Nomad, one of Carnegie Mellon University's most accomplished robotic rovers, is at it again. This time the rover that trekked 220 kilometers through Chile's Atacama Desert and explored Antarctica for meteorites is being groomed for a potential return to the frozen continent to search for signs of living microorganisms near the top of its icy surface.
Carnegie Mellon robotics researchers recently deployed Nomad on the frozen surface of Lake Mascoma in Hanover, New Hampshire, as part of the LORAX Project (Life on Ice, Robotic Antarctic Explorer), which seeks to measure the distribution of surviving microorganisms in the near-surface ice on the Antarctic plateau.
Nomad, which successfully traversed 10 kilometers through the snow and ice on Lake Mascoma, was equipped with a wind turbine for the first time, while researchers studied the possibility of powering a robotic investigation with combined wind and solar energy.
Carnegie Mellon and NASA researchers worked with the Army's Cold Regions Research and Engineering Laboratory (CRREL) in Hanover, to arrange the long-distance autonomous navigation tests on Lake Mascoma, which they say simulates the flat, icy terrain of the Antarctic plateau. CRREL also provided logistical support and test facilities to the Carnegie Mellon and NASA team. CRREL researchers made ice thickness measurements throughout the test area and confirmed 18 inches as safe conditions for the rover trials.
Nomad, which has been upgraded with sensors and computing to increase its ability to act independently, first gained notoriety in 1997 when it traveled through the Atacama and again in 2000 when it autonomously discovered meteorites in Antarctica and became the first robot to perform science on its own.
In the past, Nomad has largely been teleoperated, but for the LORAX expedition, it was given the "brains" of another robot called Zoé that has been surveying microscopic life in the Atacama Desert.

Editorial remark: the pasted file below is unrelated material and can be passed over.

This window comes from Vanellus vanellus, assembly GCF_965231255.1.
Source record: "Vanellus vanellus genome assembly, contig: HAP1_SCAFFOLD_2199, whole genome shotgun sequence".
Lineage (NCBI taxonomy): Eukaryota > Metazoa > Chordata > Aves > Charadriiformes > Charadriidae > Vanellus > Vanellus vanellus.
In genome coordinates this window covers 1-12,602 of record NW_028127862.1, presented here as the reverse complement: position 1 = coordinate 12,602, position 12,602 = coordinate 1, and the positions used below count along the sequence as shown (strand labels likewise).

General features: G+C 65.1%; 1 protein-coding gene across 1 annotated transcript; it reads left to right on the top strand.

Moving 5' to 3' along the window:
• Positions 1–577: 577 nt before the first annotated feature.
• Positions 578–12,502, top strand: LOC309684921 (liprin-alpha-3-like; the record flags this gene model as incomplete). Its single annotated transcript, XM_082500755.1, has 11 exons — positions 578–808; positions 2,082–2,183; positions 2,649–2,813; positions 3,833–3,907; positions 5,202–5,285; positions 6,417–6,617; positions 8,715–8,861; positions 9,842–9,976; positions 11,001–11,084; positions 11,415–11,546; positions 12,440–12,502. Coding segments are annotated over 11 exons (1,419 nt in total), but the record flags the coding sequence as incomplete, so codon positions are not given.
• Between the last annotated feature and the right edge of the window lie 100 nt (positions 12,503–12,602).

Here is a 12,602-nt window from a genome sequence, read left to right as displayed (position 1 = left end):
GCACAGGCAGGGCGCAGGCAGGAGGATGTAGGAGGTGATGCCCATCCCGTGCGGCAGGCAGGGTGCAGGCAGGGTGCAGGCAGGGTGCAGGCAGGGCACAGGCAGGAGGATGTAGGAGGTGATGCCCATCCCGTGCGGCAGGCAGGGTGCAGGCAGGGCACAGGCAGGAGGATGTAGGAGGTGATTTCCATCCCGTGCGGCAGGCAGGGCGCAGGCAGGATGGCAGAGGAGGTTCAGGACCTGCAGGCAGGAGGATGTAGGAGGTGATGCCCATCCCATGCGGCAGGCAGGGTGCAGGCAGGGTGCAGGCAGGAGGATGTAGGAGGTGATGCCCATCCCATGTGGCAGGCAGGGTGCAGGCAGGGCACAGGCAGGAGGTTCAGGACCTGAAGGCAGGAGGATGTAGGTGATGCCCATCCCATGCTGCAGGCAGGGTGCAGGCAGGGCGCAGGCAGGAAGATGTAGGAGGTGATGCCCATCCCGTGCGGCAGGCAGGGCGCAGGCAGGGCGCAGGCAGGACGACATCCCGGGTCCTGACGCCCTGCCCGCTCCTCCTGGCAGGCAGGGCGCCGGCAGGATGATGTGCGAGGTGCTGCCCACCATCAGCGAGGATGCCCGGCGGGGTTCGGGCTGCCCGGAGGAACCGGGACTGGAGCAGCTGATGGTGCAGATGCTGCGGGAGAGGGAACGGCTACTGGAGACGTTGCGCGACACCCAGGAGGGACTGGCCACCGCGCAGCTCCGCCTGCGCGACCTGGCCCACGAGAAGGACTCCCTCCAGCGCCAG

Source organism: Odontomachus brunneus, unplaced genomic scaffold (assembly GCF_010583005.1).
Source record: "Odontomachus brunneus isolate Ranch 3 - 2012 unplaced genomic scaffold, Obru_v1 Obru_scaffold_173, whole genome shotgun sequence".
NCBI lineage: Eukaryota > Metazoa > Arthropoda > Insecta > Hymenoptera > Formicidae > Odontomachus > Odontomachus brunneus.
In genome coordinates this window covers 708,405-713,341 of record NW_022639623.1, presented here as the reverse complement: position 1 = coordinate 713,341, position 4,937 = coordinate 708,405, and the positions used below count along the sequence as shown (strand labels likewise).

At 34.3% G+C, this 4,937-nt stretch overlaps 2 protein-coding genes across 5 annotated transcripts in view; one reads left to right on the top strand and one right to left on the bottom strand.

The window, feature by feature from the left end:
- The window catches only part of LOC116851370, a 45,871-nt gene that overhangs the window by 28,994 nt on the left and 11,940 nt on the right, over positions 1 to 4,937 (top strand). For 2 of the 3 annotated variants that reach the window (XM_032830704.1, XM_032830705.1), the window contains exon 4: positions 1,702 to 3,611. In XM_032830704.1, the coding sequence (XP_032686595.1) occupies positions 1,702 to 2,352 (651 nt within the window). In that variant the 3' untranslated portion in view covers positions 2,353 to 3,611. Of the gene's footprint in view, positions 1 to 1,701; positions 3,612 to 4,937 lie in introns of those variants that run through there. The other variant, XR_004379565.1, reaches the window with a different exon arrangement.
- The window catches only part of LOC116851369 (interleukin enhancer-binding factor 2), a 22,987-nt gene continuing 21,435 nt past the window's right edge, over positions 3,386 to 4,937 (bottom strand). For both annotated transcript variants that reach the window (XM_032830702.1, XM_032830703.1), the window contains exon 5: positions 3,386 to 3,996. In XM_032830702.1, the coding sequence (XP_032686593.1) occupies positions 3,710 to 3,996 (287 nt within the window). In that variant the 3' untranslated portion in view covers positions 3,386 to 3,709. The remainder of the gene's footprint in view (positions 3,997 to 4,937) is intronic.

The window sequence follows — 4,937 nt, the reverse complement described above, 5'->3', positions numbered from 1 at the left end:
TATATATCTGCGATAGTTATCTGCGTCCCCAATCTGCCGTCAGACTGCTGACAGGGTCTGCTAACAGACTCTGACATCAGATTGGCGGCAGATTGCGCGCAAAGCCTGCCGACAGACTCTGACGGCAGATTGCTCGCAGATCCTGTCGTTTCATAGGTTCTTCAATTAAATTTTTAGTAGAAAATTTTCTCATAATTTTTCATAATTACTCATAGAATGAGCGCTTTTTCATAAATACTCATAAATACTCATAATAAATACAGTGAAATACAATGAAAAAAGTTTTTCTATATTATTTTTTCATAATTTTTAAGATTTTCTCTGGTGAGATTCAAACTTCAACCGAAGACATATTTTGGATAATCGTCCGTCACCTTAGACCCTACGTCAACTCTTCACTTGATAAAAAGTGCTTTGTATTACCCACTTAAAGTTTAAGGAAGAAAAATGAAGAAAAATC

"The goal of this field experiment was to establish that Nomad's mobility on snow and ice and our technology for autonomous navigation meet the requirements for survey traverse in the Antarctic," said Robotics Institute Associate Research Professor David Wettergreen.
Carnegie Mellon alumnus Liam Pedersen of NASA's Ames Research Center is the project's principal investigator. Wettergreen and Senior Systems Scientist Dimitrios Apostolopoulos are co-investigators at Carnegie Mellon's Robotics Institute where the rover design and analysis, and autonomous navigation work is being done. Apostolopoulos has been leading rover mechanism work while Wettergreen has been developing its autonomy. The Carnegie Mellon researchers are being funded by a one-year, $400,000 grant from NASA.
Researchers at the University of Oklahoma are developing an ice coring and sampling device, while others at the University of California at Berkeley are developing a fluorescence spectrometer, which could be the primary science instrument in identifying the presence and abundance of microorganisms in Antarctic ice.
The Army's Cold Regions Research Laboratory is part of the U.S. Army Corps of Engineers and the leading research center for cold and ice-related issues. It also provides vehicle support for the National Science Foundation in Antarctica.
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